This article won't compare all the loggers available out there nor will we tackle specific cases of what should or shouldn't be logged. Instead, we will focus entirely on how to use a logger of your choosing in your application.
In all examples we will be using the builtin
log package for simplicity and ease of trying it out (e.g. in Go's playground).
Available to every function
It's a common approach in many libraries, often given as an example
Testing is difficult
It is sometimes discouraged by the creators of logging libraries
To address concerns with global logger, in all other approaches we'll be using a
A Logger interface contains just the Debug-related methods for simplicity, but you can add more methods if you'd like.
Sample implementation using built-in Go's logger:
Can be easily replaced with another implementation
Available to every function 
Much like the previous logigng approach, this loggeris also still hard to test. It isn't possible to simply inject anotherimplementation just fortests
It needs to have some kind of a default implementation initialized so it doesn't break tests
There's no need to pass logger everywhere. This is because you will be re-using the context, which is often passed as a first parameter to all functions
This log approach can be easily replaced with other loggers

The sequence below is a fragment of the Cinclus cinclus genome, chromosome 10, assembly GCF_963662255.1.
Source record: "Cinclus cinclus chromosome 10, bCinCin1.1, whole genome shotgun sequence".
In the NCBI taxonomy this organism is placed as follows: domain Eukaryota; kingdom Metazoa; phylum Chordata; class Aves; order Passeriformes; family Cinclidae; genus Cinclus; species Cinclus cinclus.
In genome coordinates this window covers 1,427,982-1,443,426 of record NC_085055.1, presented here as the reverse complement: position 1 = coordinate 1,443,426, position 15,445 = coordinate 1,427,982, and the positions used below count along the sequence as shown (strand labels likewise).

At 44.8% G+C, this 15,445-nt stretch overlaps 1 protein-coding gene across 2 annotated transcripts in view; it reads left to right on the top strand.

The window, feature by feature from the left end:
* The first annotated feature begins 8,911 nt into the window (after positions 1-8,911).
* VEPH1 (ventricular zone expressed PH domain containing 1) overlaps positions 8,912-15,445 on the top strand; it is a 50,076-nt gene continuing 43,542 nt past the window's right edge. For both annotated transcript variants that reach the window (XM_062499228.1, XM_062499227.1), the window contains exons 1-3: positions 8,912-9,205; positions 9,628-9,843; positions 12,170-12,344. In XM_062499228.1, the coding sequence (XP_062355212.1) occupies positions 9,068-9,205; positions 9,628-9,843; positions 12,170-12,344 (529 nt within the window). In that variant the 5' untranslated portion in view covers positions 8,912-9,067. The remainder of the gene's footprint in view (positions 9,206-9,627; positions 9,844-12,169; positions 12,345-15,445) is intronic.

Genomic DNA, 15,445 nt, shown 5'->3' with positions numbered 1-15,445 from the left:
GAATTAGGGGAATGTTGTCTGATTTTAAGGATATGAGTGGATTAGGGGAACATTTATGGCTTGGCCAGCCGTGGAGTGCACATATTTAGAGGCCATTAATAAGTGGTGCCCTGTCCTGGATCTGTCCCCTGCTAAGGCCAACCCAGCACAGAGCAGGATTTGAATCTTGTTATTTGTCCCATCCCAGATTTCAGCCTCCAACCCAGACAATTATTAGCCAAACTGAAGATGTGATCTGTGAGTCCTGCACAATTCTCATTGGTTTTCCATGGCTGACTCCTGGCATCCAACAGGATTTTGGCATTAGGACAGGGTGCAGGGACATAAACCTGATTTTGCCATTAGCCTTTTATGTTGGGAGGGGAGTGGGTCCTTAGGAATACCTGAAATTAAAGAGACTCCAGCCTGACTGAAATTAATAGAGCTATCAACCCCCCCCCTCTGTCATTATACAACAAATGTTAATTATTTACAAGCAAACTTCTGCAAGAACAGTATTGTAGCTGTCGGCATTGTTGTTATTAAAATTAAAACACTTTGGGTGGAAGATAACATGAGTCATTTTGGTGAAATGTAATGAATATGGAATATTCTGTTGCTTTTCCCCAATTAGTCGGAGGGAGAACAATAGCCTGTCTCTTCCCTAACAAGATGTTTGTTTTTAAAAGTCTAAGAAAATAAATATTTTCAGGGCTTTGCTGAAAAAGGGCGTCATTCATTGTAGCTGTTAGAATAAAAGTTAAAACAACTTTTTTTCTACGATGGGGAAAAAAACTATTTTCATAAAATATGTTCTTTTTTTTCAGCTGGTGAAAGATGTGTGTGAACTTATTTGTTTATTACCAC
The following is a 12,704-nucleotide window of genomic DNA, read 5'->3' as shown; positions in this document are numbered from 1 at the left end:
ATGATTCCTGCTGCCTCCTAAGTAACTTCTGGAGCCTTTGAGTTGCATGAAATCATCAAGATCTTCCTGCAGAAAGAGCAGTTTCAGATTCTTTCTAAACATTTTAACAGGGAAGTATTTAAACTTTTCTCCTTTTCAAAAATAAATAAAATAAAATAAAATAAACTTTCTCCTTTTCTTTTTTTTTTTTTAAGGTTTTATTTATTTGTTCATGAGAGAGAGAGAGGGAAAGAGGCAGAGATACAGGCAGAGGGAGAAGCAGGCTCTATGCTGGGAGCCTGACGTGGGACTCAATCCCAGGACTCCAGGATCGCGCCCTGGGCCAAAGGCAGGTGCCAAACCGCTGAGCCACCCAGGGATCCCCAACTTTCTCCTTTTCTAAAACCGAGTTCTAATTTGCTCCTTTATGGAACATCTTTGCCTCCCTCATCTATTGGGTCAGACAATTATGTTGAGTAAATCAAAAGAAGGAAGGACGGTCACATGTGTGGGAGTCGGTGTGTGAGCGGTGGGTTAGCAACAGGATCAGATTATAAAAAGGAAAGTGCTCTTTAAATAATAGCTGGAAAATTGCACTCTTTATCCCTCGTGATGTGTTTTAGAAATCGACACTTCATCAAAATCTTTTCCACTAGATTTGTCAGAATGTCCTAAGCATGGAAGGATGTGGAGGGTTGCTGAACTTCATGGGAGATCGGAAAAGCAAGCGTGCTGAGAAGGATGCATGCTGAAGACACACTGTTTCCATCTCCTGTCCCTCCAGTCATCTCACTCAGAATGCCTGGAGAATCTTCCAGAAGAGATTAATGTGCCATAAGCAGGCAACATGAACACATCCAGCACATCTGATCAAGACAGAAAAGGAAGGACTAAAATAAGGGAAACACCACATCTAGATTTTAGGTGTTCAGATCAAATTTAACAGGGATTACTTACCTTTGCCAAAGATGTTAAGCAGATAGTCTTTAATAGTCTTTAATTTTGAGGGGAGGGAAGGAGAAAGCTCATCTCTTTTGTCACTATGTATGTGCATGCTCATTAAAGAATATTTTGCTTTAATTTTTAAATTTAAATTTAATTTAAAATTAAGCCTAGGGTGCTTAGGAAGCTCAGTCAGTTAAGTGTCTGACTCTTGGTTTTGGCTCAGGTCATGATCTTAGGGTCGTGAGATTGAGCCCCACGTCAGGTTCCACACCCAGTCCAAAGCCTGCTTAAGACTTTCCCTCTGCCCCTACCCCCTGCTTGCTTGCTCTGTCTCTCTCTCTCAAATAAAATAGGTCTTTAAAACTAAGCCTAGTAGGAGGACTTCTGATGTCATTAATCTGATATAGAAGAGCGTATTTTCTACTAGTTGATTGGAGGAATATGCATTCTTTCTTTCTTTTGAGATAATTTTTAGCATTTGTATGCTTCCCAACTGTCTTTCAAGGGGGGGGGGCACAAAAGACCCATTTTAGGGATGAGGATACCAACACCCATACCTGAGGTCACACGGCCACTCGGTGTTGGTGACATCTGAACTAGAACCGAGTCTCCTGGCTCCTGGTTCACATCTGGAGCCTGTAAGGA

Context doesn't have any schema, so there's no guarantee that the key is in the context 
Logger becomes an implicit dependency
[...] passing loggers inside context.Context would be the worst solution to the problem of decoupling loggers from implementations. Weʼd have gone from an explicit compile time dependency to an implicit run time dependency, one that could not be enforced by the compiler.
Dependencies should be explicit
It can be easily replaced with another implementation
The only one which allows to injection of a mock for testing purposes
Make dependencies explicit! Loggers are dependencies [...] 
[...] logging, like instrumentation, is often crucial to the operation of a service. And hiding dependencies in the global scope can and does come back to bite us, whetheritʼs something as seemingly benign as a logger, or perhaps another, more important, domain-specific component that we havenʼt bothered to parameterize. Save yourself the future pain by being strict: make all your dependencies explicit.
[...] itʼs the only way to achieve decoupled design.
Verbose - we need to pass it to any struct (or function) we're using
At this stage, you're probably wondering: which logging approach should I choose?
We believe it depends on the codebase you're dealing with. For a brand new project injecting an explicit dependency is a worthwhile option. However, if you're dealing with legacy code, changing it overnight is hard. For that reason, in this case we would advise opting for a global logger used as an interface.
No matter which Golang logging approaches you choose, always pass it as an interface, and not as a concrete type. This will guarantee you the flexibility to change components of your code whenever you need, and also helps to avoid spreading external dependencies everywhere.